“I never actually found a good opportunity to mention my ideas (this despite a four-hour interview). I emailed the proposals to my potential boss instead, using them as a way to continue self-advocating even though I was no longer in her office. I then individually emailed every person I spoke to that day to thank them for their time. Might have been overkill, but then again, my email flurry may have been the tipping point for my hiring.

My references later told me that the VP had been impressed with my energy and intelligence, and had decided she would rather train someone with potential than hire a more experienced, and perhaps less flexible, individual. Three weeks of sustained research and planning paid off with an entirely new career – a pretty stellar return on the investment of my time.”

Just notice how this is the exact embodiment of everything iwillteachyoutoberich stands for. Rachel eliminated barriers and carefully researched her options, took action by applying for a job, reached out to experts for advice, and came in with a presentation that was better than everyone else’s (so much so that she didn’t have to negotiate much). And when she didn’t get a chance to show off all of her presentation, she sent it by email — even though some people would think that was “weird.”

She came to play.

Getting rich isn’t about one silver bullet or secret strategy. It almost never happens by sitting in a room coming up with an idea. It happens through regular, boring, disciplined action. Most people only the results of all this action — a winnable moment, or an article in the press. But it’s this behind-the-scenes work that really makes you rich.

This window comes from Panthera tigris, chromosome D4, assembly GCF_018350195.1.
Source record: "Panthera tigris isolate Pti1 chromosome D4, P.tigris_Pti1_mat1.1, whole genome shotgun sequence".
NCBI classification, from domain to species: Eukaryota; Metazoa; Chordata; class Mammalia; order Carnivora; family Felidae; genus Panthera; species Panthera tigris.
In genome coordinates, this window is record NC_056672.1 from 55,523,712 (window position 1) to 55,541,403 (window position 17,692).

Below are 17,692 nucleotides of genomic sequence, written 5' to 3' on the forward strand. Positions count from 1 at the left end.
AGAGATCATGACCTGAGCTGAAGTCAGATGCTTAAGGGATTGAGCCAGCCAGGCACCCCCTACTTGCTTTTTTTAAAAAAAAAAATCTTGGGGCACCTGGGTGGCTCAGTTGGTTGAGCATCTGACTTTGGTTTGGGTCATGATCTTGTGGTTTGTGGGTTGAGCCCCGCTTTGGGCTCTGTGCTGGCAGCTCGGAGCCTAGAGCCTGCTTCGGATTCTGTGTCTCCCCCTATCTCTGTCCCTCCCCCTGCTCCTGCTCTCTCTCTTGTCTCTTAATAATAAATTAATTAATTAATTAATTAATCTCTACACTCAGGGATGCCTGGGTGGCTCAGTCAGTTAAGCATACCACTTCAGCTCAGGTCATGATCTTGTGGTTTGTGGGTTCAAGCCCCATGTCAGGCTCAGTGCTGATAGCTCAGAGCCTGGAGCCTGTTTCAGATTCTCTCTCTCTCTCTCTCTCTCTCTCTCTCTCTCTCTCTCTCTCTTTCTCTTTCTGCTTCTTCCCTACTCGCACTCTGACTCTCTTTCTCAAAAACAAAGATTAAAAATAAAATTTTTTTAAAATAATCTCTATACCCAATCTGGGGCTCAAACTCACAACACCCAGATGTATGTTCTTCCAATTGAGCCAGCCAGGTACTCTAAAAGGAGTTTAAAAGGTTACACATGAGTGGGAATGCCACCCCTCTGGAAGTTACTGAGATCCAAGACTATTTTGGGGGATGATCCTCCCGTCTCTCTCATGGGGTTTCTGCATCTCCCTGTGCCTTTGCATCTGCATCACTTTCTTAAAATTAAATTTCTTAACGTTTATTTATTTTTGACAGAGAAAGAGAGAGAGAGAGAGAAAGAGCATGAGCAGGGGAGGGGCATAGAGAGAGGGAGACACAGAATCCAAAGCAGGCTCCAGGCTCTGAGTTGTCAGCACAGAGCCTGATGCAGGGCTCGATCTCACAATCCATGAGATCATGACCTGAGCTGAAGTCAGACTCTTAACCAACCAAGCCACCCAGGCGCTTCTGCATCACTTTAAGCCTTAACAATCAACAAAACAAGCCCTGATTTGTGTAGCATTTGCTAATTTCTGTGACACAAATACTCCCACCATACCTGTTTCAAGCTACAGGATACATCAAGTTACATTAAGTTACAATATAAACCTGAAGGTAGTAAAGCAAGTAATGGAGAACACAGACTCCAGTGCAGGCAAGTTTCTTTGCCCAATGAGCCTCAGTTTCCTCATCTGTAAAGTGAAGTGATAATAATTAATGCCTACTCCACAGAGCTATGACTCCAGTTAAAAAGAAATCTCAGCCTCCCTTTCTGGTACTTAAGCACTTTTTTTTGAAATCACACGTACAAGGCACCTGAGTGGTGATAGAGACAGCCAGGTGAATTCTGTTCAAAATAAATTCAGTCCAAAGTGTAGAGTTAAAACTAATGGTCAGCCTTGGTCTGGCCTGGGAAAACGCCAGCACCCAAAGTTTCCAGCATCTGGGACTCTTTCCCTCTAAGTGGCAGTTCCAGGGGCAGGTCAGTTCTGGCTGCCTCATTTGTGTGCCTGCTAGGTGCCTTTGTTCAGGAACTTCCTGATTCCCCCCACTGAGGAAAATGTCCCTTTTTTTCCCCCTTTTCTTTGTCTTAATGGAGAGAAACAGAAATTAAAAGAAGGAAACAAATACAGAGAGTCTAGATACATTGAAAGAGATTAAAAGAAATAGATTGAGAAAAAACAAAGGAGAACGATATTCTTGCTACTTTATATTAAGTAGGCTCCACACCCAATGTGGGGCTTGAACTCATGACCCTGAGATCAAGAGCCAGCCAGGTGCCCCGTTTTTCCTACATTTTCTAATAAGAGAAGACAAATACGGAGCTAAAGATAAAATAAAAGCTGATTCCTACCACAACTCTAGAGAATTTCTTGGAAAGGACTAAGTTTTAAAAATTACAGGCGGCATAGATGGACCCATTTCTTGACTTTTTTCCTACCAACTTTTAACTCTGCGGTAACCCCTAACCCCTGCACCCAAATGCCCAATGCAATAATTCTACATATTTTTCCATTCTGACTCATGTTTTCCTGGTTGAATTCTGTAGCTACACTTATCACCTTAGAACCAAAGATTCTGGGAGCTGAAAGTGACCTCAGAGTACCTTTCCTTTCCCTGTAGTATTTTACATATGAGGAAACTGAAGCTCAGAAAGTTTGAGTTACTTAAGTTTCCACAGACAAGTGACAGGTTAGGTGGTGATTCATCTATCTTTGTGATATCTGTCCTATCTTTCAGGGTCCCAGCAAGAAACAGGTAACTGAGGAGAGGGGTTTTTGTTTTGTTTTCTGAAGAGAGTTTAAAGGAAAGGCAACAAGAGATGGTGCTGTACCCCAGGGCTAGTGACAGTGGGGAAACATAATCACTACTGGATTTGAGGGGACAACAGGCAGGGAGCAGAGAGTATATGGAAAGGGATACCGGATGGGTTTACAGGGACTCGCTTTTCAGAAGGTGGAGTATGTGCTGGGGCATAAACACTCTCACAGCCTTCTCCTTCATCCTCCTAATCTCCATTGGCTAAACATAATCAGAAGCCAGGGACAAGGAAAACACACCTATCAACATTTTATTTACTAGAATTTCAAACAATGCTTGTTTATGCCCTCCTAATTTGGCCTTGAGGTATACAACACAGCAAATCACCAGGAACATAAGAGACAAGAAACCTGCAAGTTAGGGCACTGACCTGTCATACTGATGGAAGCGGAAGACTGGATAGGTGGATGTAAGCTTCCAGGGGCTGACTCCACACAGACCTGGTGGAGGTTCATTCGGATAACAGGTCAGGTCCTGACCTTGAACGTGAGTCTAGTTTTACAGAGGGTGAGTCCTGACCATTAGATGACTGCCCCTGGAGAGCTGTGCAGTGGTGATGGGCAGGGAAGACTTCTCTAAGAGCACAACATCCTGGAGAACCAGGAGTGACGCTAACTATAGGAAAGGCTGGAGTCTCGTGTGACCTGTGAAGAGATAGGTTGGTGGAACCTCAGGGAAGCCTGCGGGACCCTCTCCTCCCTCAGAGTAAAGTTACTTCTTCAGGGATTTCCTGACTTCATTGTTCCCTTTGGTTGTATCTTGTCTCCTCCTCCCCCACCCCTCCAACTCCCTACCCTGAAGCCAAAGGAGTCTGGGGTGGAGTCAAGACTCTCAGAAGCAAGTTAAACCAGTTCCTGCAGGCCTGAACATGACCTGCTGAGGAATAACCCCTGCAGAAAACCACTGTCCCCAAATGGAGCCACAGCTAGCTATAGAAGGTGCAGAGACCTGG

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20 Comments

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  1. Interestingly enough I had the exact same thing happen to me. I ended up getting a 60% raise over my previous position…mostly due to the research I completed on the company and the presentation that I prepared.
    Deja Vu for me!
    Great story!

  2. I did this to get my dream job at a University that I had wanted to work at for some time. Unfortunately, the University closed this extension campus I worked at 2 years after I got there, but the point is that this strategy works!

  3. On a related anecdote, I interview a lot of intern candidates. One kid I interviewed was looking for an internship off of my usual hiring period. I was insanely busy at the time and wasn’t really sure I needed interns. He emailed me every other day until I hired him.

    Moral of the story: Be persistent! You may think you have been denied, but many times you just have a slow bureaucracy working against you. There has never been an easier or cheaper time to command someone’s attention, so do it.

  4. Hi! I’m new to this website and LOVE it. I would like to know more about #3: a spiel about a somewhat eclectic resume. Any pointers?